Describes the implementation of a recent regulation controlling lead-based paint hazards in the homes of allowance recipients in HUD's experimental housing allowance program. Analyzes the type, extent, cost, and validity of program-induced repairs, which affect all participants in the housing program. After considering the causes of lead poisoning and the history of its control, this study explains the housing allowance office's lead-based paint standard and shows how it complements the 37 other standards governing habitable space, essential domestic facilities, and health and safety hazards in enrollee homes. The study points out who is most affected by the lead-based paint standard, and what it costs to bring failed dwellings into compliance with the regulation.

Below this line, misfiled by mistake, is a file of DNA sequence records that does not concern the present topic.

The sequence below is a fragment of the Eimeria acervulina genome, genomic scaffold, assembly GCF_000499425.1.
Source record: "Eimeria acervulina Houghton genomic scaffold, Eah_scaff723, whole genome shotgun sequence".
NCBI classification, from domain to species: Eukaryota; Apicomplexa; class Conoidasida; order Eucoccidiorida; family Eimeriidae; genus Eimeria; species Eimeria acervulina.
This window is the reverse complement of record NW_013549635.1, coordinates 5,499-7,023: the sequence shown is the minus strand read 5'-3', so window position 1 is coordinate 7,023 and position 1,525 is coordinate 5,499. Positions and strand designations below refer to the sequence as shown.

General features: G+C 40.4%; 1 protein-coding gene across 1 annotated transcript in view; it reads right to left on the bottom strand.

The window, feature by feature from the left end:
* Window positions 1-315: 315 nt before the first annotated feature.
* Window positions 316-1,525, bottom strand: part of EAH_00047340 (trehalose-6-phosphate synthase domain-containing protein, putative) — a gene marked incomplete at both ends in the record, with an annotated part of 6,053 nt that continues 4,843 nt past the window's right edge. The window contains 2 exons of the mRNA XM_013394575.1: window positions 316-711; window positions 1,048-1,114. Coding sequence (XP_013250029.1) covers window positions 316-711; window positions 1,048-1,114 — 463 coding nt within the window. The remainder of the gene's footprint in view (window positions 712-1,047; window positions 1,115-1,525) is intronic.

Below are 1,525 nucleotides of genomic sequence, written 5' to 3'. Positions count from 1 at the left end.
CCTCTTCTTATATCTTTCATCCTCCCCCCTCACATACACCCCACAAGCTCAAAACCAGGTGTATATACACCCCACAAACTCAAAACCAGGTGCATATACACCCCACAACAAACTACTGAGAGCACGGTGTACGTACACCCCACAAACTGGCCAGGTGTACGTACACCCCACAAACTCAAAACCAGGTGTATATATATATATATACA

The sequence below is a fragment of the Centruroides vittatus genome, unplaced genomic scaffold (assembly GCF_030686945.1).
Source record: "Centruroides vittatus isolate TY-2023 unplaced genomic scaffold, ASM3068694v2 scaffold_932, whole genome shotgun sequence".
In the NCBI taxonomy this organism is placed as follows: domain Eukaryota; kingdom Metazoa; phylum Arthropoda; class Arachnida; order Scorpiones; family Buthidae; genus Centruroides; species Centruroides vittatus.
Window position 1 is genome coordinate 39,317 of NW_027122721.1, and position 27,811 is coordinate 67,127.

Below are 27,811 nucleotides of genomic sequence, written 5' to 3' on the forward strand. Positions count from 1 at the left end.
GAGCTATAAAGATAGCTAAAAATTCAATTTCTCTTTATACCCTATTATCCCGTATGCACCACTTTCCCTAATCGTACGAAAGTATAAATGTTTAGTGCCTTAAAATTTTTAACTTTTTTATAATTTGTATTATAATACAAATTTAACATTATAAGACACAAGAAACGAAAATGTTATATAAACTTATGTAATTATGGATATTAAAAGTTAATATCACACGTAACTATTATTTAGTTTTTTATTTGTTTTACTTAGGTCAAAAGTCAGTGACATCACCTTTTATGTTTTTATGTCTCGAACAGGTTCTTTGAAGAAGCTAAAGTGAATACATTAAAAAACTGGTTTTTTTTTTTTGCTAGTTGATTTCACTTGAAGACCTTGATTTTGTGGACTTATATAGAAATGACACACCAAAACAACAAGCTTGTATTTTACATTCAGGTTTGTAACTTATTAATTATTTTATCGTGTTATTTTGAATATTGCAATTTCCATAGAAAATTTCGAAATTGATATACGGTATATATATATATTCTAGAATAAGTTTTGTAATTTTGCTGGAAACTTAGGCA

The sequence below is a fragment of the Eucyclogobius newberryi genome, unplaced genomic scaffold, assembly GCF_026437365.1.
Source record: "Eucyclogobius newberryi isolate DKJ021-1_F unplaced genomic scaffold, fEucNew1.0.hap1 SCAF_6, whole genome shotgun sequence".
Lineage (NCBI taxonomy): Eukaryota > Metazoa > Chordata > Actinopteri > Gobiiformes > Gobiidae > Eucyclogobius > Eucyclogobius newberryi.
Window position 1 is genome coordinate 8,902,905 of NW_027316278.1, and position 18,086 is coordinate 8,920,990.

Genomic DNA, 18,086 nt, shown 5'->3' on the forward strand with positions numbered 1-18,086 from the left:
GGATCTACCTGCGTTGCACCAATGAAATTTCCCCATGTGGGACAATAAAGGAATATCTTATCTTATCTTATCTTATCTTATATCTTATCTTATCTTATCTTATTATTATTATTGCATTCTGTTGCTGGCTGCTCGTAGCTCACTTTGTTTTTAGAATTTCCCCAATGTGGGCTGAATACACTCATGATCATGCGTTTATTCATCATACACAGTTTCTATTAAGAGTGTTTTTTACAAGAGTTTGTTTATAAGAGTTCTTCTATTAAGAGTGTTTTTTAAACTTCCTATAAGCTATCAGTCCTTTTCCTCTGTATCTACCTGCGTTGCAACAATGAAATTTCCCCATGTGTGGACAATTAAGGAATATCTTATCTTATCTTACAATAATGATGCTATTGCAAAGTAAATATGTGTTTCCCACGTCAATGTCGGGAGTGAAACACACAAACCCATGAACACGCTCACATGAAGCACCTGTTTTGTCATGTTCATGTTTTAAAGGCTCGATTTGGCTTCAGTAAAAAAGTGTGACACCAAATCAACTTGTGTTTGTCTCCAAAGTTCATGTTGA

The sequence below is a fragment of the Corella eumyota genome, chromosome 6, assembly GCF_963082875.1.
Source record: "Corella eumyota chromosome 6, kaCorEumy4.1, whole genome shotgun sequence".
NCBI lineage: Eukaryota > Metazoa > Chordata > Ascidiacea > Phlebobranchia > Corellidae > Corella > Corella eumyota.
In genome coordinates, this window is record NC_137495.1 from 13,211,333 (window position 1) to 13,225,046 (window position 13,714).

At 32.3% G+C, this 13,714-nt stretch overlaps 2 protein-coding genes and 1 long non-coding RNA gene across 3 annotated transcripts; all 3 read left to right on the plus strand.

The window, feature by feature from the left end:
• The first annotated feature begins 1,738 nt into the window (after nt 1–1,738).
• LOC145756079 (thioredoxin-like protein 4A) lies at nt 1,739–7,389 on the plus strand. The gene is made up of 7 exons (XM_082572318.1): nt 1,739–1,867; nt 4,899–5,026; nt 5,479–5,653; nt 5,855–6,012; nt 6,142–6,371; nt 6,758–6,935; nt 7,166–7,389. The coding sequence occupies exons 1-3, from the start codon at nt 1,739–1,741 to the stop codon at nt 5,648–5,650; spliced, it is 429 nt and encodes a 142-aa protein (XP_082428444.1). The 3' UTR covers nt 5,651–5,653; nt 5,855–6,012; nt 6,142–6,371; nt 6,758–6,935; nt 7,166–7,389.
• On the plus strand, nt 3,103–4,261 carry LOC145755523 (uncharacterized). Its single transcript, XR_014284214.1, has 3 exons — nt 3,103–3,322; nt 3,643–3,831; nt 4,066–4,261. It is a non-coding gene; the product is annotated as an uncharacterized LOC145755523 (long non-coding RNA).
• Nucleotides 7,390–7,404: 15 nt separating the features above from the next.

This report is part of the RAND Corporation Note series. The note was a product of the RAND Corporation from 1979 to 1993 that reported other outputs of sponsored research for general distribution.
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